She said a green wall could be wiped out by a single storm, and what remains is a massive unattractive wall.

“If the landscaping is not evergreen, what you’ll see from Post Road is a solid constructed wall,” Alban said. “In Port Chester they have garages that don’t look like garages. You could do something like The Mariner in Port Chester that looks attractive.”

At the close of the meeting, which wrapped up at 1:40am, the commission left the application open. They asked the applicant’s attorney Mr. Tesei to return with details on parking at the existing building at 500 West Putnam Ave (next to Citarella), where there is a parking arrangement with medical professionals.

The issue is that not all the medical office space is occupied, and the possibility that the parking count had focused on doctors, despite physicians assistants having their own appointments at 15 minute intervals all day long.

The commissioners said the applicant’s information on parking counts was difficult to follow.

“We’re looking for the information in tabular form, not alluded to in a narrative,” Ms. Alban said. “Give us a complete table with all the medical people in the whole building.”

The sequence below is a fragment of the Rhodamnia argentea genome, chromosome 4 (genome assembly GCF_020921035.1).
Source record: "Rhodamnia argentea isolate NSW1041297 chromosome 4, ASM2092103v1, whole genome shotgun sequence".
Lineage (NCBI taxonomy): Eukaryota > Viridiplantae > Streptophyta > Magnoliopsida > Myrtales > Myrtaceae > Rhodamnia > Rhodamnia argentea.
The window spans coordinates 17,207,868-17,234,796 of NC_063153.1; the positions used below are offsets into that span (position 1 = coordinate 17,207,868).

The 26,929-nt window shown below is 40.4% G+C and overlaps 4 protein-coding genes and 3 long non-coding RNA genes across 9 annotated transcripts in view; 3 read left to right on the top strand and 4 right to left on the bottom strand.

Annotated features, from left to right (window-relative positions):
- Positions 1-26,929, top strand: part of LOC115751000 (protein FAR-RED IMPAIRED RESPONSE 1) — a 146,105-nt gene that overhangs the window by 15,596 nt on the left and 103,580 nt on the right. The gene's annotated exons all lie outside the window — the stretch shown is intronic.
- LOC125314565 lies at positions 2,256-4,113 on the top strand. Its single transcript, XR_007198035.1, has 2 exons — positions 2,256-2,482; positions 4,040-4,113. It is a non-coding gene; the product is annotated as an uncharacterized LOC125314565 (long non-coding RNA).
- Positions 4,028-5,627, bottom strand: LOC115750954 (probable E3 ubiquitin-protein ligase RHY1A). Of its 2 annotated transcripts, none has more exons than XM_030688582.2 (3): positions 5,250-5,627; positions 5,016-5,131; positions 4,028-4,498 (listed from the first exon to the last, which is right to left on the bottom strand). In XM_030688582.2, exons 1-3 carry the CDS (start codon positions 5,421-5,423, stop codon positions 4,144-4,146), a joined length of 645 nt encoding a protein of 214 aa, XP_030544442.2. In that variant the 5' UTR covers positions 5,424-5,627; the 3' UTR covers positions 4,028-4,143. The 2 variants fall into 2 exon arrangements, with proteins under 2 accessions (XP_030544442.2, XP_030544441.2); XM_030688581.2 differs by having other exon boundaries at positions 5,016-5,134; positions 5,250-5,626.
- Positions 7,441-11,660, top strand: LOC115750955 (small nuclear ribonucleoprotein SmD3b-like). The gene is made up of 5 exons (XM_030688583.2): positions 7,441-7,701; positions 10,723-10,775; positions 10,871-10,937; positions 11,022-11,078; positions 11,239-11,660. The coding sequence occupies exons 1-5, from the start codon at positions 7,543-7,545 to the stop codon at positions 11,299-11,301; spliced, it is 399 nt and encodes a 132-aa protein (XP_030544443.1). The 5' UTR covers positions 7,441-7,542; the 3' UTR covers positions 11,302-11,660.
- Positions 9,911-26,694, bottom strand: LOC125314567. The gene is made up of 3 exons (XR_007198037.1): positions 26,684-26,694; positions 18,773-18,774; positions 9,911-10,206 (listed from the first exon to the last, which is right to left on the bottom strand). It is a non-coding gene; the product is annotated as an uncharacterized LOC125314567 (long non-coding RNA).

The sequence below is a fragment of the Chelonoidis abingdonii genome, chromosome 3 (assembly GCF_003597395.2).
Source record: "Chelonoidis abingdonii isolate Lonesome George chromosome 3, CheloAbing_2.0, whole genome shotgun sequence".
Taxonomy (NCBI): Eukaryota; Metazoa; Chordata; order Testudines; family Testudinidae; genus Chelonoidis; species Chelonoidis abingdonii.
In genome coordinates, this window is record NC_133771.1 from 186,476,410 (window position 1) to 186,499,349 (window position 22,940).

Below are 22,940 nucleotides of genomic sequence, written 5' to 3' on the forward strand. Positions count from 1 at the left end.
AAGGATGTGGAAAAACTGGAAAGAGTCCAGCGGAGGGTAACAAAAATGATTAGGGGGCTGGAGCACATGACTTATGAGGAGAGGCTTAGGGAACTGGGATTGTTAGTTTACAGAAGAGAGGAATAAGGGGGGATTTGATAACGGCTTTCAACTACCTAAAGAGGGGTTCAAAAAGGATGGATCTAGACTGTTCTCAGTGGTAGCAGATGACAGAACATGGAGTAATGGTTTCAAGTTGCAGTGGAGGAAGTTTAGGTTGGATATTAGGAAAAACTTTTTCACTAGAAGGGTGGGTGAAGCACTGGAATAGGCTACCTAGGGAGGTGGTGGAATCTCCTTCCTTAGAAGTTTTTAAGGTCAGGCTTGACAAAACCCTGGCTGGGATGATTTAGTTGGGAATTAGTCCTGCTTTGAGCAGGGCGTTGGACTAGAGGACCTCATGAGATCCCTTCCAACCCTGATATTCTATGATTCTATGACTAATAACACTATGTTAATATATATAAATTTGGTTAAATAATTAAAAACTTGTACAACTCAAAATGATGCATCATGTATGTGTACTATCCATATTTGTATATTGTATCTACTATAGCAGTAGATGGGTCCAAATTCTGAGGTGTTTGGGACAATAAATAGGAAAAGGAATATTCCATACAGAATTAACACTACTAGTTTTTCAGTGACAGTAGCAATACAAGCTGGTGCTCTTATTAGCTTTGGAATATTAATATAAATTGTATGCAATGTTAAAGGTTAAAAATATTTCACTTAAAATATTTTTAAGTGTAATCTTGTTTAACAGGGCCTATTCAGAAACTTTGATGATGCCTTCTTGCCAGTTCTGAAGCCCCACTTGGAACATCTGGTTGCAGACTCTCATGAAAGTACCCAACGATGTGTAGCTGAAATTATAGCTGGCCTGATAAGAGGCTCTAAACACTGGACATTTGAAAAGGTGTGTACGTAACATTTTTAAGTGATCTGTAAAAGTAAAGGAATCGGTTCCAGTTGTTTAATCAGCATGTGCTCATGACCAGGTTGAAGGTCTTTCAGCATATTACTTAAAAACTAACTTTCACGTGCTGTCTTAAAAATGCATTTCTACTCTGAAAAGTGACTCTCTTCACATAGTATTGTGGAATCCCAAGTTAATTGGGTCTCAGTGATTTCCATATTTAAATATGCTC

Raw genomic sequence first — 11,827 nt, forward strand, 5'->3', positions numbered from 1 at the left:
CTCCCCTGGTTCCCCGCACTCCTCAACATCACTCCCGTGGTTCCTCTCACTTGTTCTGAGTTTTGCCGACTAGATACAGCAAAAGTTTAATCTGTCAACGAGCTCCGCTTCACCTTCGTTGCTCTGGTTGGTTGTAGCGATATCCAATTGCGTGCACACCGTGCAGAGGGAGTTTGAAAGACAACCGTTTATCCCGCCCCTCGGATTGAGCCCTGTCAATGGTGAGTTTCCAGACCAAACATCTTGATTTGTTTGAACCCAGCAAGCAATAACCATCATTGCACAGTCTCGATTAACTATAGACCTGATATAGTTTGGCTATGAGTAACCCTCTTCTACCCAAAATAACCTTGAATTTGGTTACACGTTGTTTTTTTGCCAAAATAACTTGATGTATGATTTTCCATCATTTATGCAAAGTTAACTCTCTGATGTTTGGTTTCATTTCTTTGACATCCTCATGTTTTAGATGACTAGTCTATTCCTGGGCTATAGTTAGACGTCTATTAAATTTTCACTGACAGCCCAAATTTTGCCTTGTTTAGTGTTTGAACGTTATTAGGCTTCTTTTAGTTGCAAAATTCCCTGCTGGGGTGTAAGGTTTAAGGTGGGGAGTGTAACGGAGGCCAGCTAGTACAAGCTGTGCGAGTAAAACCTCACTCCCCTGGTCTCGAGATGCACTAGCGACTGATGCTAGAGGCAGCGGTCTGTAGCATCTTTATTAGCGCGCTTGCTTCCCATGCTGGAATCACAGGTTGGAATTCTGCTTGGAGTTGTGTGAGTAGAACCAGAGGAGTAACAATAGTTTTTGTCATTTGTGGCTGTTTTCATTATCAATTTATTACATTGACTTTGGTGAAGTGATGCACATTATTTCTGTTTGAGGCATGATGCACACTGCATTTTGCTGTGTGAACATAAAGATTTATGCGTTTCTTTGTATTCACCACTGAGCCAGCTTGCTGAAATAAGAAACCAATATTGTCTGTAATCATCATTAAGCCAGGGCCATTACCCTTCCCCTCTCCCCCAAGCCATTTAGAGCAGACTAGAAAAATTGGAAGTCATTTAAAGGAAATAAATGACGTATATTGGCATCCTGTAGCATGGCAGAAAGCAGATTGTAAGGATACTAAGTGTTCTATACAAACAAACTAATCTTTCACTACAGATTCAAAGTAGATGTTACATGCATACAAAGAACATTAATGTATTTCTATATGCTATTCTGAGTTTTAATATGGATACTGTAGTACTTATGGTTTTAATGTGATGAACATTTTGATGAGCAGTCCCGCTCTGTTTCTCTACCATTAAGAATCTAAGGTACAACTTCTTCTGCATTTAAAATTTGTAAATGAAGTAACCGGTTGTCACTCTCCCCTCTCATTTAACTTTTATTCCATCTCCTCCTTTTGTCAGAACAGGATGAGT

Commissioner Andy Fox agreed. “We need a chart to give to staff so that when there is a change of use, we can do the math simply.”

As attorney John Tesei pressed the commission to approve the application, citing the length of time the application has taken to wend its way through the process.

“Address the parking concerns,” Alban said. “We are not going to endorse it prior to a vote. And you don’t want to convert to preliminary. Go to ZBA because you can’t move forward without them.”

Waiting until after 1:00am to testify, former P&Z director Diane Fox, representing Whitnum & Reed, also questioned the parking counts which she said were based on “medical professionals” and questioned whether they included physicians assistants, nurse practitioners and  physical therapists. “Is everyone there affiliated with Greenwich Hospital?” she asked. She also asked about parking for construction workers and office workers during construction.

The application was left open.

See also:

Proposal for Abandoned CT Institute of Art Features 67 Residential Units, Supermarket